By Steve Cichon
People find it hard to remember Fisherman’s Wharf without calling it “the infamous Fisherman’s Wharf.”
The restaurant was perhaps the seediest of Chippewa’s seedy joints during the strip’s heyday as Buffalo’s de facto red light district.
At a State Liquor Authority hearing in 1969, Buffalo Police said the place was frequented by disorderly women, dope peddlers, and people looking to employ disorderly women and dope peddlers. Three cops said they were approached by women soliciting them for immoral purposes and offering marijuana for sale inside the tavern.
It was the epicenter of the mid-1970s scene where one judge estimated that up to 40 prostitutes worked the street each night. The going rate was $20; the bargain rate $15.
Just to the south of the Fisherman’s Wharf building on Franklin Street was the place last known as the Villa Nova Hotel.
The Villa Nova started life as the Cheltenham Hotel just before the 1901 Pan-American Exposition, during which anti-liquor crusader Carrie Nation may have been the most famous guest.
Hope was high that the building could someday be renovated into apartments when an arsonist struck the abandoned building on a spring day in 1989; it was demolished soon thereafter.
A few months after the fire, the now garishly painted yellow and black Fisherman’s Wharf was bought up with the hopes of a Chippewa Street revival.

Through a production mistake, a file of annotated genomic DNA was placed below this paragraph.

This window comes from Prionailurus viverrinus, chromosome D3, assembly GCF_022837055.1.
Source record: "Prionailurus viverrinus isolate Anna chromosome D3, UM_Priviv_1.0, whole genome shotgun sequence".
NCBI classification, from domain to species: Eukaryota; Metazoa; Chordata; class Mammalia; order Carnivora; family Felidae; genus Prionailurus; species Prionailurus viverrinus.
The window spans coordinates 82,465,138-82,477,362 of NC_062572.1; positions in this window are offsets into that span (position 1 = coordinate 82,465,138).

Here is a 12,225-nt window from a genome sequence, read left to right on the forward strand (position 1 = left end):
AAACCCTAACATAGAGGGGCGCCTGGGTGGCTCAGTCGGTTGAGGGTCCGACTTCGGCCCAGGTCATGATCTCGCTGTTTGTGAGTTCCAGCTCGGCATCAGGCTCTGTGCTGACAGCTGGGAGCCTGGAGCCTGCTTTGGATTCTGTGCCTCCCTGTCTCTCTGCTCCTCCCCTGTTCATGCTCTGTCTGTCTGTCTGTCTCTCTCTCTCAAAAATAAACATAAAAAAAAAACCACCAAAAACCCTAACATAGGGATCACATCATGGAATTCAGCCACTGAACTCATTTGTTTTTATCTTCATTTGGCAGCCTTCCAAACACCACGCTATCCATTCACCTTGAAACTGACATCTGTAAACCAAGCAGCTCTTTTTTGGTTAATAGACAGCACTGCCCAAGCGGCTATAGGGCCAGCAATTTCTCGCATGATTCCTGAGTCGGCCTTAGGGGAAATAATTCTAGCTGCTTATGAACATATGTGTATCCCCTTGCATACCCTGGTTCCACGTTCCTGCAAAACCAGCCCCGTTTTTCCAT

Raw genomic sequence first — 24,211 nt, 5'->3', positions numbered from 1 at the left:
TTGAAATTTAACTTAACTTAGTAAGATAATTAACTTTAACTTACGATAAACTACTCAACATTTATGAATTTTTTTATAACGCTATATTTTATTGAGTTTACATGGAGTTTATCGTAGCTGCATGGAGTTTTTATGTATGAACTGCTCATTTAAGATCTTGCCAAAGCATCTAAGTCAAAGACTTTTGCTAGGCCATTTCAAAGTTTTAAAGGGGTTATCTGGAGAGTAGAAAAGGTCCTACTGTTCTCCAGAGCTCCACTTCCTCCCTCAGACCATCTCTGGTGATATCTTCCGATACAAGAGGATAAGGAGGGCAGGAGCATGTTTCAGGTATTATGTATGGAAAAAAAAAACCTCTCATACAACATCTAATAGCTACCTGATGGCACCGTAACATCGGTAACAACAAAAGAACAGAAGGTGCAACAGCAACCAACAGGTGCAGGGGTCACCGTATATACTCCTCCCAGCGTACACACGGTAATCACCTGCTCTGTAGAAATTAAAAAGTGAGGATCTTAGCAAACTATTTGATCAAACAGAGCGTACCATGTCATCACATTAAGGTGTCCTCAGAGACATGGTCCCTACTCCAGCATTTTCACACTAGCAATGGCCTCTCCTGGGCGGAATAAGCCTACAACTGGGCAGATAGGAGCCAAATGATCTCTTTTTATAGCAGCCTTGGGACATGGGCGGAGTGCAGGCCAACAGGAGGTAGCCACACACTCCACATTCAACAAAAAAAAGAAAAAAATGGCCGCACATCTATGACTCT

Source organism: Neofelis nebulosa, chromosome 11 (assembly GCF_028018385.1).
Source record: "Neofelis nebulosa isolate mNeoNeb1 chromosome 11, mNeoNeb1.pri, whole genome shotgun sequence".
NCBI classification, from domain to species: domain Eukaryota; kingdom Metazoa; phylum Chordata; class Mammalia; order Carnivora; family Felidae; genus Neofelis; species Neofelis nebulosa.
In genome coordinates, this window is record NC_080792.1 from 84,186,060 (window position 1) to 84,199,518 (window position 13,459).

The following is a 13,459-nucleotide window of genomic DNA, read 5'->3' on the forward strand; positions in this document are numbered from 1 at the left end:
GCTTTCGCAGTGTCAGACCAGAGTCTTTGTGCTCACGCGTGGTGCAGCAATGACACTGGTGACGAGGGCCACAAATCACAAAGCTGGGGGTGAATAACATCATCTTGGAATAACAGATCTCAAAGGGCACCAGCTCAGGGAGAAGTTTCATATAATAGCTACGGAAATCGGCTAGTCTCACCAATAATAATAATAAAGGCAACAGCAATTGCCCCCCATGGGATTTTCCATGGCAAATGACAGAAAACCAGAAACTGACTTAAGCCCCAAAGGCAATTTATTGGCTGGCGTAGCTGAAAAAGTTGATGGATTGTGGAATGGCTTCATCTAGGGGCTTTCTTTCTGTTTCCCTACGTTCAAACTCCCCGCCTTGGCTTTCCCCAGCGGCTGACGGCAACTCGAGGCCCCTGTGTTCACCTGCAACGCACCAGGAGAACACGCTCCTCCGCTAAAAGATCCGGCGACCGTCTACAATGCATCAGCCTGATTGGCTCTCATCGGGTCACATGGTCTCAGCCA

“With a little imagination and foresight, Chippewa Street could come roaring back,” realtor Jay Heckman told News Reporter Paula Voell in June 1989.
For the same story, developer Myron Robbins told Voell he bought the Fisherman’s Wharf building simply to save it from being knocked down.
“I’m a preservationist,” Robbins said. “I had the money, so I stepped in and grabbed the building. The building is safe at this point,” adding, “I’ve committed myself to making sure the building doesn’t deteriorate any further and that at some point it will be completely restored.”
Three years later, Robbins asked for permits to tear the building down. The following year, in 1993, Judge Frank A. Sedita II ordered an emergency demolition.
Five years later, in 1998, the $400,000 Soho nightclub was built on the spot.